Many people wonder what makes poinsettias turn red. It is actually the plant’s leaves that provide its color through a process called photoperiodism. This process, in response to certain amounts of light or lack thereof, turns the leaves from green to red (or pink, white, and other shade variations). What most people mistake as flowers, in fact, specialized leaves, or bracts. The small yellow flowers are found in the center of the leaf branches.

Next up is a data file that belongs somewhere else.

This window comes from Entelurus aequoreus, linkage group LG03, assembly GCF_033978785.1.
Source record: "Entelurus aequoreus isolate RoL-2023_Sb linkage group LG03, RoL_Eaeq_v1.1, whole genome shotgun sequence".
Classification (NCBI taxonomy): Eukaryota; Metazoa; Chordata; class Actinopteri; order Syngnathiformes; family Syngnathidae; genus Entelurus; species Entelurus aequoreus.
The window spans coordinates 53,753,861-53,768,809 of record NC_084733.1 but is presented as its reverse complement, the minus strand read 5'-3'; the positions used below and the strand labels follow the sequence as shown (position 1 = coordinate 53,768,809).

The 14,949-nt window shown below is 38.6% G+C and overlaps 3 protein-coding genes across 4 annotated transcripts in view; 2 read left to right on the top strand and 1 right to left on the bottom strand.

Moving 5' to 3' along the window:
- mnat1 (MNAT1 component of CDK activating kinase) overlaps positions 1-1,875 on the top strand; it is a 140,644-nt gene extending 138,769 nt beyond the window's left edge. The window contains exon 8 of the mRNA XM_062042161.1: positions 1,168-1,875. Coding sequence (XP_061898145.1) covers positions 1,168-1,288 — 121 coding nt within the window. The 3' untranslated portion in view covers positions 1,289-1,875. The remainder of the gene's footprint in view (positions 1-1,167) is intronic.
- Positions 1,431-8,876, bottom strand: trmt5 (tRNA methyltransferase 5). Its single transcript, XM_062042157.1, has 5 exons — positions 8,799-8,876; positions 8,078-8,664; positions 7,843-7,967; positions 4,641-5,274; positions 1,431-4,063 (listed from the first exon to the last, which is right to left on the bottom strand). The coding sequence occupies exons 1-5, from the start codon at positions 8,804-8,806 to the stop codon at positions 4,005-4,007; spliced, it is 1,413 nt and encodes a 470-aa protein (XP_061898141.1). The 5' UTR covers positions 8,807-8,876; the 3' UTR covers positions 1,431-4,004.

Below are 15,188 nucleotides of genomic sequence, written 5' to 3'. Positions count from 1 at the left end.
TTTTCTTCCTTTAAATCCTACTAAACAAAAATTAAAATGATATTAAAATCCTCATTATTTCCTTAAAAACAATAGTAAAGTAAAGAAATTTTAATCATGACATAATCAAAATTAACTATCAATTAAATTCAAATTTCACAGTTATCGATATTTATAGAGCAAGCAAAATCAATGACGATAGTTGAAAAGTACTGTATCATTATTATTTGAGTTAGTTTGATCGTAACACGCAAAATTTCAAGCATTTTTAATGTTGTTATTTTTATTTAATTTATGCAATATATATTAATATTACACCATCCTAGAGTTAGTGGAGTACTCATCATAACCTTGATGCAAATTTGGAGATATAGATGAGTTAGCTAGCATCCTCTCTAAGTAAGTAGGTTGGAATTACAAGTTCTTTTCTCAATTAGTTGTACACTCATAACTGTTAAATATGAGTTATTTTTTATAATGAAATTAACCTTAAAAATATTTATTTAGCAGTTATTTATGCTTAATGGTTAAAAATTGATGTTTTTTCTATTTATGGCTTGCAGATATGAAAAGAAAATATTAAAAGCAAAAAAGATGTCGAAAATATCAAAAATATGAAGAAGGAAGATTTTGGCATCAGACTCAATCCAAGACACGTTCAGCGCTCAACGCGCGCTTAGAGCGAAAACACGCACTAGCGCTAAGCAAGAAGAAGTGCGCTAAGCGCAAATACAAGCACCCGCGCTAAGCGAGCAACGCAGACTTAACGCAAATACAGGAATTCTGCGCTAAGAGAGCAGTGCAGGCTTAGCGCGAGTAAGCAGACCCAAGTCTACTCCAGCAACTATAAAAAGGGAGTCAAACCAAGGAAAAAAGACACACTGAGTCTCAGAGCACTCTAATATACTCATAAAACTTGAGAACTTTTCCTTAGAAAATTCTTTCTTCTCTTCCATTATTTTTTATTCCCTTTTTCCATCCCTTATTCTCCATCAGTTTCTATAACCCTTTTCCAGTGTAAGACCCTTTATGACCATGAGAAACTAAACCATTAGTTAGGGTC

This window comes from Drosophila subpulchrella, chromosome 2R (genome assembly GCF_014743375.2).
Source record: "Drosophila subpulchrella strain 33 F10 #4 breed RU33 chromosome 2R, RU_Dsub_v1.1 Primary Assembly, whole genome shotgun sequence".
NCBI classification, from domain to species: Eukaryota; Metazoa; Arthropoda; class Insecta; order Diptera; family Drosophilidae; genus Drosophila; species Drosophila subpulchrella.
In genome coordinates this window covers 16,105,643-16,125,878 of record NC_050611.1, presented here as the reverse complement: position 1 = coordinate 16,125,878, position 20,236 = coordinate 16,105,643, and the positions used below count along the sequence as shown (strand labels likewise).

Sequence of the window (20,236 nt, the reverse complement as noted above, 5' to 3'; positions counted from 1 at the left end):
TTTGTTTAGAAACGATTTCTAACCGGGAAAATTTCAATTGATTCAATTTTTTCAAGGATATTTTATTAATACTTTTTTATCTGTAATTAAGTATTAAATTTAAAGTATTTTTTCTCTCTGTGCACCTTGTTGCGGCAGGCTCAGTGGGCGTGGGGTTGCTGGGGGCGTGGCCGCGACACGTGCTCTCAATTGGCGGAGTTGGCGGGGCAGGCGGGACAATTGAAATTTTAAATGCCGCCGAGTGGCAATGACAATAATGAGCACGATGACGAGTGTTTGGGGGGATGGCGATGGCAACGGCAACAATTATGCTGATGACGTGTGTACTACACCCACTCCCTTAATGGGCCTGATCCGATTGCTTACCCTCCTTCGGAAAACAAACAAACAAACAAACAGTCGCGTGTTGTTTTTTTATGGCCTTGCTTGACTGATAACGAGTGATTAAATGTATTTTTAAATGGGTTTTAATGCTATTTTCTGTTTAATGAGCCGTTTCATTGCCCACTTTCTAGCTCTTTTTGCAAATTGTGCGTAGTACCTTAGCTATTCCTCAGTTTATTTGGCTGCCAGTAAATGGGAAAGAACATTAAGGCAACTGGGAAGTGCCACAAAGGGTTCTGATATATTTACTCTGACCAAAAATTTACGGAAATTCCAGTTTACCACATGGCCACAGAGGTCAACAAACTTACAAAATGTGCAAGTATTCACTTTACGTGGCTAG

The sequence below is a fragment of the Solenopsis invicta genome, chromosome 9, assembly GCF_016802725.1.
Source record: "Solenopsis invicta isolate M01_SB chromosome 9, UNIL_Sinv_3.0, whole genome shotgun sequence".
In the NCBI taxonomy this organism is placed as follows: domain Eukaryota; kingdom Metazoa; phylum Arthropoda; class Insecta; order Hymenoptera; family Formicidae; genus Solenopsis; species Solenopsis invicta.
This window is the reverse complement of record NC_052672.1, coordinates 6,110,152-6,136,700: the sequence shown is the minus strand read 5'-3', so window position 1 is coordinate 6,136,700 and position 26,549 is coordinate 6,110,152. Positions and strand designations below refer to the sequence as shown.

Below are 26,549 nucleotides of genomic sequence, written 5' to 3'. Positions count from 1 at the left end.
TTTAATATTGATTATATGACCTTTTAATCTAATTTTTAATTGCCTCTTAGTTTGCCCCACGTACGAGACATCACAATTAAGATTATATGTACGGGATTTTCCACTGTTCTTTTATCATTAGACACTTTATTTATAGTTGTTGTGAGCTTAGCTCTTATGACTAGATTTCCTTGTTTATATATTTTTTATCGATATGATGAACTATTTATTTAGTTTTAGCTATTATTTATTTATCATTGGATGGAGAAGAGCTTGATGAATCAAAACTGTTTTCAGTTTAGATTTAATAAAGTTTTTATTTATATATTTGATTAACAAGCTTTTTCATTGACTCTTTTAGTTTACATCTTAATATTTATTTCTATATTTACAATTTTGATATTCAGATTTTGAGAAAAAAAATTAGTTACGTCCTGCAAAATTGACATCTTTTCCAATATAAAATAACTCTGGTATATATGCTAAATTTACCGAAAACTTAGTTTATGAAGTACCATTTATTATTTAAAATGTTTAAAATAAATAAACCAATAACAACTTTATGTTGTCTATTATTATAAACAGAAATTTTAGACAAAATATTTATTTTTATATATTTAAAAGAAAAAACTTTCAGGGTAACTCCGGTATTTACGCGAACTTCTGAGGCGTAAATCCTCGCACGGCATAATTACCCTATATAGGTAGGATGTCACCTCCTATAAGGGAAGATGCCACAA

To coax a poinsettia plant to bloom again, it’s necessary to repeat the poinsettia life cycle. After the holidays and once blooming has ceased, limit the amount of watering so the plant can go dormant until spring. Then, usually around March or April, regular watering can be resumed and fertilizing can begin. Prune back the plant to about 6 inches from the top of the container and repot. Poinsettia plants can be kept outdoors in a protected sunny area during summer if desired. Pinch out the tips to promote branching of new growth until about the middle of August. Once fall returns (and shorter days), reduce the amount of fertilizer and bring outdoor plants inside. Once again, limit watering in September/October and give the poinsettia bright daylight temperatures between 65-70 F. (16-21 C.) with total darkness at night with cooler temperatures of around 60 F. (15 C.). Once flower bracts have developed definite color, you can reduce the amount of darkness and increase its water.